The Western Ghats, owing to its richness in biodiversity, nurtures more the 5,000 species of plants, 1,700 of which are endemic. It is mostly covered with equatorial tropical evergreen forests. About 63% of India’s woody evergreen taxa are endemic to the Western Ghats. Still roots, also called as aerial roots which arise out of the main trunk providing support to swamp trees, can also be seen. About 4,000 species of flowering plants and more are still being discovered, are found here. Economically important species including rice, barley, mango, banana, black pepper, cardamom, cinnamon and medicinal plants such as white damor whose resin and seed oil is used in soap and candle manufacturing as well, is also abundantly available.

Wight’s Sago Palm, Palmae, Bambusae and Cycas Circinalis are some of the species that adds to the distinctness of the Western Ghat’s Flora.


Thousands of animal species of which many are endemic and threatened, are found in the Western Ghats of India. Around 120 species of mammals that includes Asian elephants (over 6,000 in  number), Tigers (ten percent of India’s endangered species), Salim Ali’s Fruit Bat (the only species in its genus), Gaur, Sambar and Wild Boars are found here. Out of 500 species of birds of the Western Ghats, 22 species are found only here. Regional assessments have identified over 60 IBAs (Important Bird Areas) and plant diversity hotspots. Nilgiri wood pigeon and Nilgiri blue robin are the endemic species. The snake family Uropeltidae of the reptile class is restricted to this region. About 102 varieties of fishes including Red line torpedo barb, Gunter’s catfish, Carinotetraodon, Malabar mahseer and 179 species of Amphibians including endangered Purple frog and four modern categories of Anurans - Bufo, Polypedates, Philautus, Rhocophorus also dwell in the Western Ghats.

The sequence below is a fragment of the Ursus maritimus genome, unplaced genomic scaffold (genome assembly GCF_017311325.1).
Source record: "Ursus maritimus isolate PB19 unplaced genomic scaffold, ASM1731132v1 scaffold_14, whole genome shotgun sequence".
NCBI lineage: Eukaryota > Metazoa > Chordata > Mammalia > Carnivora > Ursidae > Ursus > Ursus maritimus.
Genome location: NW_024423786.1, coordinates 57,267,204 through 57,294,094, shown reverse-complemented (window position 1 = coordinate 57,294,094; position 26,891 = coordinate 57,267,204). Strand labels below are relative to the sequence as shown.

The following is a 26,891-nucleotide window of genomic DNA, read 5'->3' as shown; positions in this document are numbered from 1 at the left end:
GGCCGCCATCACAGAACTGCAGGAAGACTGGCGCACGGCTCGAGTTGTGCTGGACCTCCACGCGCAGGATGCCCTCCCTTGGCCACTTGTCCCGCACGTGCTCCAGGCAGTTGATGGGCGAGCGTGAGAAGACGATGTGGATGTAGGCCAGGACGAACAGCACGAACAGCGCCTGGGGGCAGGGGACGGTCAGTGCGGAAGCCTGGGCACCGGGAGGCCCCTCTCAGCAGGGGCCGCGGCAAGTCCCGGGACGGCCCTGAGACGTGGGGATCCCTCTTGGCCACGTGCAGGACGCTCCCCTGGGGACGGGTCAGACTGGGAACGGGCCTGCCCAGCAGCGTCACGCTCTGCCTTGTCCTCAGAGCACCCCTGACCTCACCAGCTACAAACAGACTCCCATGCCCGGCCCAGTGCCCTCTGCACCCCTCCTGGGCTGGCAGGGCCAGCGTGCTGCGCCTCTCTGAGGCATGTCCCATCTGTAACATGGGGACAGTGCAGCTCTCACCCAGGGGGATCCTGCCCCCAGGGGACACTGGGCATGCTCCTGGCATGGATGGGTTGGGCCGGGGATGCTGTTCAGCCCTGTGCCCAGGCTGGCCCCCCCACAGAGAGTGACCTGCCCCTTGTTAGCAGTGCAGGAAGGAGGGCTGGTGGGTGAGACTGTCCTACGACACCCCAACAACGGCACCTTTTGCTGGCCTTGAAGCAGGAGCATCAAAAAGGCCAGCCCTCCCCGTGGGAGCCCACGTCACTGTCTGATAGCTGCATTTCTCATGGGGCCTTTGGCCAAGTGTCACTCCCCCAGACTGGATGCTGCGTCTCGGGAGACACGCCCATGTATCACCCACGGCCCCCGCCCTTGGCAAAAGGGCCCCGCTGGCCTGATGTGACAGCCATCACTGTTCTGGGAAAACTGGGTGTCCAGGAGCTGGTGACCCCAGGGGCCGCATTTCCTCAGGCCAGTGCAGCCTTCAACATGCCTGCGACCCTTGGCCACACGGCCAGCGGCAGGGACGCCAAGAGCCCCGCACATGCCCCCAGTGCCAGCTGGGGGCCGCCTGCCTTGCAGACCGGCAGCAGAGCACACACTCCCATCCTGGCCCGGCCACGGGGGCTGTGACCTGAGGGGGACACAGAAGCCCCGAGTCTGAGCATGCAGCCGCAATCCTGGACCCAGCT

Agasthyamalai Sub-cluster

The Agasthyamalai hills lies at the southernmost part of the Western Ghats along the western side of South India. Standing on the border of Thiruvananthapuram and Kollam districts of Kerala and Kanyakumari and Tirunelveli districts of Tamil Nadu, these hills contain at least 26 peaks over 1,600 meters. It gets its name from the Vedic sage ‘Agasthya’, who used to stay here and is the founder of Siddhar practitioners of Rasayana herbal medicine.